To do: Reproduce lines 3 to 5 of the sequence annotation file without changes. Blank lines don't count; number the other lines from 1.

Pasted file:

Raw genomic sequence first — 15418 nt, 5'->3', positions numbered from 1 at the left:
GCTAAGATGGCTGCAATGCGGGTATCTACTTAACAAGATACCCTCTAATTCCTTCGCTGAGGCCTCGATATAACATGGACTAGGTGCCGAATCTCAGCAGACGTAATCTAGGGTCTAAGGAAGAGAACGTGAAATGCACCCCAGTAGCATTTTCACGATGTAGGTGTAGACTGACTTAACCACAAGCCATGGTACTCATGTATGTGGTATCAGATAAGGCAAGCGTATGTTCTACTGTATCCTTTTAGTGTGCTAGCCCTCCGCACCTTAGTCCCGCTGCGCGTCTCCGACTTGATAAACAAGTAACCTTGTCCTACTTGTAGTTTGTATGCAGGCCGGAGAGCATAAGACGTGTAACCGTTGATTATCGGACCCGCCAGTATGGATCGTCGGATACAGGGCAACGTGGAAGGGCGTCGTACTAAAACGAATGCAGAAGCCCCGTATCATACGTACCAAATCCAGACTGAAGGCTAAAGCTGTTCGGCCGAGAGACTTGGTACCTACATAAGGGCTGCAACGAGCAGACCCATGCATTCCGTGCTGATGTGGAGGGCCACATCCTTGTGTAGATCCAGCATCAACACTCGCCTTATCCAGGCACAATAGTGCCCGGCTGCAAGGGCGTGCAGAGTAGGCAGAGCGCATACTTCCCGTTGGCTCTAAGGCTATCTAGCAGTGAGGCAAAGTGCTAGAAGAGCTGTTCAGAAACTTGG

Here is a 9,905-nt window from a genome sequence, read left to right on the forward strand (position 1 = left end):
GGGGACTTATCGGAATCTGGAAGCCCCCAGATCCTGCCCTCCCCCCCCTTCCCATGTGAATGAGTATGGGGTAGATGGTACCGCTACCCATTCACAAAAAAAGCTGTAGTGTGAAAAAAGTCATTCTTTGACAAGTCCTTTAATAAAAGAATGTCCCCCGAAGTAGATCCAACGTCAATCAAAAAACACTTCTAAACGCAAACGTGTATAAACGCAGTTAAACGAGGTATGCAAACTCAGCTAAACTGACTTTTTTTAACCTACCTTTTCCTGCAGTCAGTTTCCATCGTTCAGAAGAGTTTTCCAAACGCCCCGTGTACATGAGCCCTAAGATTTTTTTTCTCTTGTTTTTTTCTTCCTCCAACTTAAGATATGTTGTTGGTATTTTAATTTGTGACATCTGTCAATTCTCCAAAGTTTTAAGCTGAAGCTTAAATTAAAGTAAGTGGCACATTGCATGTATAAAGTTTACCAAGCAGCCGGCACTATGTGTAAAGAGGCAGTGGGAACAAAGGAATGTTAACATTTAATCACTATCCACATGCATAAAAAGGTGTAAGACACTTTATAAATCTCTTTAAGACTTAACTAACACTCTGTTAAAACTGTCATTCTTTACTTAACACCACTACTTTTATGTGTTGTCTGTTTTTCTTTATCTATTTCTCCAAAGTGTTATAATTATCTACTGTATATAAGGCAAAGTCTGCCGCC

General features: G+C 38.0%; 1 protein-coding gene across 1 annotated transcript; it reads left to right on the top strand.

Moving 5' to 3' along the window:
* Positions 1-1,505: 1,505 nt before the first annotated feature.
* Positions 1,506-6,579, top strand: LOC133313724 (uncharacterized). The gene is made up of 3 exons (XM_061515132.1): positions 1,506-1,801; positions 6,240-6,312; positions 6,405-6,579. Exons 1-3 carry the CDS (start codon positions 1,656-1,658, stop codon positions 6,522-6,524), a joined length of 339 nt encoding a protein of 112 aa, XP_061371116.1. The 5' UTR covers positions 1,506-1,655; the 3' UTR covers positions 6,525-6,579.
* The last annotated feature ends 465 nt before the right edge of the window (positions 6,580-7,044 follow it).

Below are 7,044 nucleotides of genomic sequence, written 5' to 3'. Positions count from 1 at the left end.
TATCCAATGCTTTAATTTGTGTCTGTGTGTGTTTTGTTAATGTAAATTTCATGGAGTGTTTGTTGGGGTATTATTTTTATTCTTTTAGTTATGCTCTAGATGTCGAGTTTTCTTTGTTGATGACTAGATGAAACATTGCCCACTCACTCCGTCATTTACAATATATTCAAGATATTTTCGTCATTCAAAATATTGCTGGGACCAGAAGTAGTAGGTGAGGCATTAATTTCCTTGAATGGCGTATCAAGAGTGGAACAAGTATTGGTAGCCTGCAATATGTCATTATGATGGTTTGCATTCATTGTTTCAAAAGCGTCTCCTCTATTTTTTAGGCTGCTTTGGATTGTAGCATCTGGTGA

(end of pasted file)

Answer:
Here is a 9,905-nt window from a genome sequence, read left to right on the forward strand (position 1 = left end):
GGGGACTTATCGGAATCTGGAAGCCCCCAGATCCTGCCCTCCCCCCCCTTCCCATGTGAATGAGTATGGGGTAGATGGTACCGCTACCCATTCACAAAAAAAGCTGTAGTGTGAAAAAAGTCATTCTTTGACAAGTCCTTTAATAAAAGAATGTCCCCCGAAGTAGATCCAACGTCAATCAAAAAACACTTCTAAACGCAAACGTGTATAAACGCAGTTAAACGAGGTATGCAAACTCAGCTAAACTGACTTTTTTTAACCTACCTTTTCCTGCAGTCAGTTTCCATCGTTCAGAAGAGTTTTCCAAACGCCCCGTGTACATGAGCCCTAAGATTTTTTTTCTCTTGTTTTTTTCTTCCTCCAACTTAAGATATGTTGTTGGTATTTTAATTTGTGACATCTGTCAATTCTCCAAAGTTTTAAGCTGAAGCTTAAATTAAAGTAAGTGGCACATTGCATGTATAAAGTTTACCAAGCAGCCGGCACTATGTGTAAAGAGGCAGTGGGAACAAAGGAATGTTAACATTTAATCACTATCCACATGCATAAAAAGGTGTAAGACACTTTATAAATCTCTTTAAGACTTAACTAACACTCTGTTAAAACTGTCATTCTTTACTTAACACCACTACTTTTATGTGTTGTCTGTTTTTCTTTATCTATTTCTCCAAAGTGTTATAATTATCTACTGTATATAAGGCAAAGTCTGCCGCC

General features: G+C 38.0%; 1 protein-coding gene across 1 annotated transcript; it reads left to right on the top strand.